In the last few years, landlords of residential properties have been subject to multiple changes to their allowable deductions. The main one is the tax relief of mortgage interest.
As mortgage interest can no longer be deducted from the rental profits before the tax is charged, this can mean that individuals lose their personal allowance or even pay a higher rate of tax due to the interest not being a deductible expense. Therefore, this article explains some of the various expenses you are allowed to deduct from your rental income before tax is payable.
The fee you pay to your accountant for the preparation of your tax return. Software that you may use for record keeping are all part of the costs.
Payments made to a managing agent including the arrangements of new tenants, monthly management and reimbursement of costs.
Sometimes when we have a change of tenants, the rental property may need a deep clean and this essential in the current climate. If the rental property is a house, the property may have a garden. Sometimes the tenant may not be able to maintain the garden and so as a landlord you are able to supply garden maintenance.
A landlord would normally insure the building but not always the contents of a property. Some landlords also take out landlord insurance.
Motor and travel costs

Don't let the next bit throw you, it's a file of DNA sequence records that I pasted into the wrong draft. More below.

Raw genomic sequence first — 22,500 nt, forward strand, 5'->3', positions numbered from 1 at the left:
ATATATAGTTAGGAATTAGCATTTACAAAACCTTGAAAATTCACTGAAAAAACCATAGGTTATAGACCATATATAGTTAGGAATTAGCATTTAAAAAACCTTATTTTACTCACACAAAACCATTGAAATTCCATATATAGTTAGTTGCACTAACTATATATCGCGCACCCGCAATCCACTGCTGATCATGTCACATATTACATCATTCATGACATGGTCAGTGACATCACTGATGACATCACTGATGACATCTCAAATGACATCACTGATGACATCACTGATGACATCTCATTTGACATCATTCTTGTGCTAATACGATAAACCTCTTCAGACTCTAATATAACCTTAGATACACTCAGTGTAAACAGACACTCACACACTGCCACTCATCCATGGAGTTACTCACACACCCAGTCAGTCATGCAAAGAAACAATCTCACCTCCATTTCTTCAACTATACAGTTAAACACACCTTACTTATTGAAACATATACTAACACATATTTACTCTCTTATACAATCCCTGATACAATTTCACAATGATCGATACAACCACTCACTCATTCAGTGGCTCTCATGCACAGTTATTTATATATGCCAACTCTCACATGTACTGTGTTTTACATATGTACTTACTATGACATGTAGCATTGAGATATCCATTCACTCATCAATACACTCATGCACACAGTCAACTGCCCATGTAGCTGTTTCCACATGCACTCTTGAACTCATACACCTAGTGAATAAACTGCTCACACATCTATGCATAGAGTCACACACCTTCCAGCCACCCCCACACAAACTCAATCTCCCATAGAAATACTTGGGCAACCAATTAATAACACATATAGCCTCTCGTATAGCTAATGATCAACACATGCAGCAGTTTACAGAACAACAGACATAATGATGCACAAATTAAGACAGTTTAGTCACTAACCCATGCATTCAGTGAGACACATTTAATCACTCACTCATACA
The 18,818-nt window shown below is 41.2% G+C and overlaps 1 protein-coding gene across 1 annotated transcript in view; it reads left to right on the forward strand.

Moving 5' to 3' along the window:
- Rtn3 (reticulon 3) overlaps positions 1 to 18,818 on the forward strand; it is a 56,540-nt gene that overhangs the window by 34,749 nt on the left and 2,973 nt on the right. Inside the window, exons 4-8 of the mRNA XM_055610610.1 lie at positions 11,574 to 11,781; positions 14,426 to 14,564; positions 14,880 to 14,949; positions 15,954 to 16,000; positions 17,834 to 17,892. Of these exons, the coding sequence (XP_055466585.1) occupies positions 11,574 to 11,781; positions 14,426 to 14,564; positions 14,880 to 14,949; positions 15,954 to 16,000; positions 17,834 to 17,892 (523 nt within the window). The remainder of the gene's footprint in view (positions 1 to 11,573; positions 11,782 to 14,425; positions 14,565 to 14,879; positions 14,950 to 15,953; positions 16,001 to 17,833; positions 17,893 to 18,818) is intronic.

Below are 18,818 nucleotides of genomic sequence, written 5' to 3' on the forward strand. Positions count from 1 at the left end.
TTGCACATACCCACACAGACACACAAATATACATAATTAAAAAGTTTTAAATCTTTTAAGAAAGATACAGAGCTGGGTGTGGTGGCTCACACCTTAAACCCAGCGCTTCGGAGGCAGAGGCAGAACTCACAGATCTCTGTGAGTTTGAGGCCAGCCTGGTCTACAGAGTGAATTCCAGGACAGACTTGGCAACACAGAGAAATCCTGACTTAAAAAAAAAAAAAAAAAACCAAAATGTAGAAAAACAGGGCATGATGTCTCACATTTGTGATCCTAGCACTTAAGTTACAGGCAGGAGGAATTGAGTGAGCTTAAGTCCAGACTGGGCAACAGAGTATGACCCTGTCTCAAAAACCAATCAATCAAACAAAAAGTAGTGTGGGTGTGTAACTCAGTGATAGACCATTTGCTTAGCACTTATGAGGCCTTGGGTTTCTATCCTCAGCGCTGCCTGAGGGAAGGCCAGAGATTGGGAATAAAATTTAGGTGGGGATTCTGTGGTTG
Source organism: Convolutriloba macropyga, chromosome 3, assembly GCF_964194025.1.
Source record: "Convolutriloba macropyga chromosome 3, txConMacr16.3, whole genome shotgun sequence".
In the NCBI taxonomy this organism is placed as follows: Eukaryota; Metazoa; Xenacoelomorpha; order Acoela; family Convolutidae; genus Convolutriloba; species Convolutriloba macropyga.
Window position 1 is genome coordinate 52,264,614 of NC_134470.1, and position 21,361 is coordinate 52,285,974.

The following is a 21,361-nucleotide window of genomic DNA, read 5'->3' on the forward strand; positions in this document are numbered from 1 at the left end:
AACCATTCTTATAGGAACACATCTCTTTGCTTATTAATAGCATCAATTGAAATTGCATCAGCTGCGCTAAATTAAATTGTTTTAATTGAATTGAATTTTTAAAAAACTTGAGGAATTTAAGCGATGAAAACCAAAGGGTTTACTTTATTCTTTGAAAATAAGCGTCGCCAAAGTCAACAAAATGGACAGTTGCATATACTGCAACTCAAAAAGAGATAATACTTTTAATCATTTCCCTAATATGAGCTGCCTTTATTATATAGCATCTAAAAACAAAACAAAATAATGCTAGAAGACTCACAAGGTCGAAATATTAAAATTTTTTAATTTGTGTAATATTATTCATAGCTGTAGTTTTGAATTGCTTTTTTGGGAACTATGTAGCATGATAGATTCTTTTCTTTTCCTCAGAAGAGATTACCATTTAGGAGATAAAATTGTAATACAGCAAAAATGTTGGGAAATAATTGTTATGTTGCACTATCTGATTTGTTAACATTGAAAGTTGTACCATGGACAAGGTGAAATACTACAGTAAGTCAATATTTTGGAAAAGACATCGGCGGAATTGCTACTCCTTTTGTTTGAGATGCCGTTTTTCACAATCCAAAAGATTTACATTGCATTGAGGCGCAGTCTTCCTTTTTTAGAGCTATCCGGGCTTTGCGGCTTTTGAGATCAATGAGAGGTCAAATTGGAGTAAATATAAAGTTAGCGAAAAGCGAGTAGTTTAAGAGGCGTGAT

You may need to visit the property from time to time and to check on the state of your rental property. You have a huge investment and ensuring it is safe is only natural.
Costs such as gas safety and general repairs are standard costs and allowable. The main issue arises regarding whether some costs are an improvement or a repair. This is considered later in this article.
If you have a flat, you may have to pay service charges or ground rent.
Council tax, electricity, gas, water and other utility bills are all costs that a landlord will need to incur at some time, especially when the property is empty.
The main question asked is whether a cost is an improvement or a repair. Improvements are generally not allowable as a deduction, whereas repairs are.
If you add a room to the property or enhance the value of the property, this is usually classed as an improvement.
Improvements are added to the cost of the property and used to reduce the profit generated when the property is sold, and hence reduce the capital gains tax payable.
It is a general rule of thumb that like for like repairs are treated as a repair on a rental property. However, repairs carried out on a property soon after purchase may be treated as capital if this was reflected in the price paid for the property. The purchase of a cheap property may incur huge repairs at the outset and these may be classed as improvements.
If you repair or replace a like for like boiler and radiators, these are treated as a repair. However, if included in this work is the addition of extra radiators, the whole cost is treated as an improvement.
There is a very fine line between repairs and improvements. Repairs are deducted from your rental income to reduce the income tax you pay on your profits. Improvements are capital in nature and reduce the profit made when the property is sold for capital gains tax purposes.
This covers just some of the allowable costs you can deduct from your rental income to reduce your profits and therefore reduce your income tax liability
Please always seek professional advice. before taking any action. We are happy to answer questions in future issues. Please send your questions through the contact us page on our website: www.champconsultants.co.uk